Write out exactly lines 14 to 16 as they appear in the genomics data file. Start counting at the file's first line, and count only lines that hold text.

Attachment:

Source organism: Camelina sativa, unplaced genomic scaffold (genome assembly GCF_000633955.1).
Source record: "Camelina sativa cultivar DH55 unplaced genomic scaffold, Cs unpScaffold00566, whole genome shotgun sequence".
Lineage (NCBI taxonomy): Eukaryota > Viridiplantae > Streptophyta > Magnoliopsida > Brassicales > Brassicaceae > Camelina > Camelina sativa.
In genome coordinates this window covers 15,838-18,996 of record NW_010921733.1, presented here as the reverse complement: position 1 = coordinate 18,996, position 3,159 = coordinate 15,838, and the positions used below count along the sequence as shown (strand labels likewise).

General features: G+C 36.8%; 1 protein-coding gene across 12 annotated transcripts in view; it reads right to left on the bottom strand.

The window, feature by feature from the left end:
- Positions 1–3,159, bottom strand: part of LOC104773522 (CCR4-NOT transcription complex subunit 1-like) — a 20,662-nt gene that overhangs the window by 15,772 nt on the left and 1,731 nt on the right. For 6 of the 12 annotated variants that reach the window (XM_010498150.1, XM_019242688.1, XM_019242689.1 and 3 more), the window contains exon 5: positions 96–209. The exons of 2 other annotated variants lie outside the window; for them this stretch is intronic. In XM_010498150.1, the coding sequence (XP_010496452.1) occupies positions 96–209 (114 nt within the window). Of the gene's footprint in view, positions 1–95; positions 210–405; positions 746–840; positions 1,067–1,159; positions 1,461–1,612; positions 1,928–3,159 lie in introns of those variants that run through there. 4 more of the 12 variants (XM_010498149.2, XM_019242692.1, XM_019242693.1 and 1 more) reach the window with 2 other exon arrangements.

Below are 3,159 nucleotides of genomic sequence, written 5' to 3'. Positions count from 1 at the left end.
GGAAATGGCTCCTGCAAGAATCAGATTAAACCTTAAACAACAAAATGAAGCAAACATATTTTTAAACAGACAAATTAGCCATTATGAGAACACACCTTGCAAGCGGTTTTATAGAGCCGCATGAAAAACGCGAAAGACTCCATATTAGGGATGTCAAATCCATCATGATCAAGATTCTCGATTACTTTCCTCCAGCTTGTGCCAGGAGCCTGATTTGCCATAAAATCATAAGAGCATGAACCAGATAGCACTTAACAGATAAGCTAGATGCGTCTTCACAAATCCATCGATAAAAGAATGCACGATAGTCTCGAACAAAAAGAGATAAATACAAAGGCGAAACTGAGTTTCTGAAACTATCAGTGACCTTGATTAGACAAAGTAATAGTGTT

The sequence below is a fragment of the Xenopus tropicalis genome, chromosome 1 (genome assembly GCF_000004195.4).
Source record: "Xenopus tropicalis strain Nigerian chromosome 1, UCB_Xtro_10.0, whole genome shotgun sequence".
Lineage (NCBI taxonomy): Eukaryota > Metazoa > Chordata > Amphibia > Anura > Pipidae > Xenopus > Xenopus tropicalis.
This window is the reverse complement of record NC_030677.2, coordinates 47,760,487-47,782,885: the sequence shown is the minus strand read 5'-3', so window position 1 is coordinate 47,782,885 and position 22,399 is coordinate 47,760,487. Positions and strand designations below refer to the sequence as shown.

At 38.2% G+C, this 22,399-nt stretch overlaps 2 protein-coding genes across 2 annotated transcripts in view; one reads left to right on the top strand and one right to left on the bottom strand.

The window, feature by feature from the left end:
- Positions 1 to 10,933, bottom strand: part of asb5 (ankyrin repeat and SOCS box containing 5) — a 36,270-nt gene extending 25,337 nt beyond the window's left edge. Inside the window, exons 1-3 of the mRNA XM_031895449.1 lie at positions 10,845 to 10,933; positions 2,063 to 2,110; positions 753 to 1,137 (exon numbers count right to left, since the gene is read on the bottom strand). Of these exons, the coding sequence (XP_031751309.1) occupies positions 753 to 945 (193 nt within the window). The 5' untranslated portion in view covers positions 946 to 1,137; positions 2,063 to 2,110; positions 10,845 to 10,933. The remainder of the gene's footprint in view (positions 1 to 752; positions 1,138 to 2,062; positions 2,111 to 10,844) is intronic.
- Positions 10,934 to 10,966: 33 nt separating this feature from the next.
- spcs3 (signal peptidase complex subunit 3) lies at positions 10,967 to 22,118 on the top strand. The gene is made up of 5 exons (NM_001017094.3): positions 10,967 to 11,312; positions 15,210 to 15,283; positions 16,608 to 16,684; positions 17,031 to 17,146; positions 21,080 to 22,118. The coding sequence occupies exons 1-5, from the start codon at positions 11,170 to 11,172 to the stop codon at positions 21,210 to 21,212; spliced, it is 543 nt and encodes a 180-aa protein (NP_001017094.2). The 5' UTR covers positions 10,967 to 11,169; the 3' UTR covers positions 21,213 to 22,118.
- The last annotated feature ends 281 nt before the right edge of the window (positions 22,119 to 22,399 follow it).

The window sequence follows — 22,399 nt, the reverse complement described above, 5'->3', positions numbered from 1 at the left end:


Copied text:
At 38.2% G+C, this 22,399-nt stretch overlaps 2 protein-coding genes across 2 annotated transcripts in view; one reads left to right on the top strand and one right to left on the bottom strand.

The window, feature by feature from the left end:
- Positions 1 to 10,933, bottom strand: part of asb5 (ankyrin repeat and SOCS box containing 5) — a 36,270-nt gene extending 25,337 nt beyond the window's left edge. Inside the window, exons 1-3 of the mRNA XM_031895449.1 lie at positions 10,845 to 10,933; positions 2,063 to 2,110; positions 753 to 1,137 (exon numbers count right to left, since the gene is read on the bottom strand). Of these exons, the coding sequence (XP_031751309.1) occupies positions 753 to 945 (193 nt within the window). The 5' untranslated portion in view covers positions 946 to 1,137; positions 2,063 to 2,110; positions 10,845 to 10,933. The remainder of the gene's footprint in view (positions 1 to 752; positions 1,138 to 2,062; positions 2,111 to 10,844) is intronic.